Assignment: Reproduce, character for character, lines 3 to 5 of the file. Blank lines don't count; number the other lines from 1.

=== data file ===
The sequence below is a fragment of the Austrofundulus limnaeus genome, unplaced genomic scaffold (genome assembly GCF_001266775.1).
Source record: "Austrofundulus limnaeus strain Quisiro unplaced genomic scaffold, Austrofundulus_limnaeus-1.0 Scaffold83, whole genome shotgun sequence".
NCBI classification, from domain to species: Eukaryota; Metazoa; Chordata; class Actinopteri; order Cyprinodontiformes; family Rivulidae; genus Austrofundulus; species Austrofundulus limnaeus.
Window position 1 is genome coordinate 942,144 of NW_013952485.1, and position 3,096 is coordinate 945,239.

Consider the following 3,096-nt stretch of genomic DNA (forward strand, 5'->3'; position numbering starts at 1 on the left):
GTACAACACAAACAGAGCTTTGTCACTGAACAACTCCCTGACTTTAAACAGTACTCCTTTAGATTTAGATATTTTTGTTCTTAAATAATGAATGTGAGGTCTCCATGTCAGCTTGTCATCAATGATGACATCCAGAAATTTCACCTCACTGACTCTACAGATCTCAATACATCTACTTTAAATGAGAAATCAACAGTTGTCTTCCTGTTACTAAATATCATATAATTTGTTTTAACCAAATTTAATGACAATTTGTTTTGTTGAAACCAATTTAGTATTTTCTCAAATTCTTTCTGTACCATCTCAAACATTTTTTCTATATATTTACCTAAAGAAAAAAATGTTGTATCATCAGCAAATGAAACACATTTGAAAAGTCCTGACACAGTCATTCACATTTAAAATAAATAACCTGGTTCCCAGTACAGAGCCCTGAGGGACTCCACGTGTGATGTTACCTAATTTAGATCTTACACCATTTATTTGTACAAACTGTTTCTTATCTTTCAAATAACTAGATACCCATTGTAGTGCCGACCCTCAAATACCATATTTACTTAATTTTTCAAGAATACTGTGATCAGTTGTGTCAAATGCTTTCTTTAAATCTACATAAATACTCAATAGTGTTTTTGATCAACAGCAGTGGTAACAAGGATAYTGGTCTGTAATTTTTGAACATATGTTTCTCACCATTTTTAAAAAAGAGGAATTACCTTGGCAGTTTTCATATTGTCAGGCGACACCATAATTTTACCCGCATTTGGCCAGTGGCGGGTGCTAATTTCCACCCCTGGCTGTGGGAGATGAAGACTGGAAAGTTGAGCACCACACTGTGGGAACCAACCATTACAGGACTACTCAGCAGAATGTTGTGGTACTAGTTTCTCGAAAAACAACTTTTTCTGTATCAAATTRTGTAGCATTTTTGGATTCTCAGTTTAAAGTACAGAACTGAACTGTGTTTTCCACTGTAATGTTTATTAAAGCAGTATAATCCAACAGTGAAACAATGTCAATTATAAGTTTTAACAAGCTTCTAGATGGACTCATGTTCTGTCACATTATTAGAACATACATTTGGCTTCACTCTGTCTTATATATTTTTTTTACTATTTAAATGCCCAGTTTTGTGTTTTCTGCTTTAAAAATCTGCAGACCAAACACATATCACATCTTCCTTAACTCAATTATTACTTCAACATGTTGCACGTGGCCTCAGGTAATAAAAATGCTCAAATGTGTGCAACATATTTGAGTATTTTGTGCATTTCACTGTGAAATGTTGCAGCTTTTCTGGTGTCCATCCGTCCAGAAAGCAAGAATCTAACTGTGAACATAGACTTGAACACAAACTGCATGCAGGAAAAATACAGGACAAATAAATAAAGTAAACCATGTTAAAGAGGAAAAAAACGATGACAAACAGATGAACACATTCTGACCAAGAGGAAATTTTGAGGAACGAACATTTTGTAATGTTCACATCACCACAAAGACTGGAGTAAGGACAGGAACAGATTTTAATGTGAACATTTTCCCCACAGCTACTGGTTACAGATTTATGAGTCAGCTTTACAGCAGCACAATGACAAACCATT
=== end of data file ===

NCBI classification, from domain to species: Eukaryota; Metazoa; Chordata; class Actinopteri; order Cyprinodontiformes; family Rivulidae; genus Austrofundulus; species Austrofundulus limnaeus.
Window position 1 is genome coordinate 942,144 of NW_013952485.1, and position 3,096 is coordinate 945,239.

Consider the following 3,096-nt stretch of genomic DNA (forward strand, 5'->3'; position numbering starts at 1 on the left):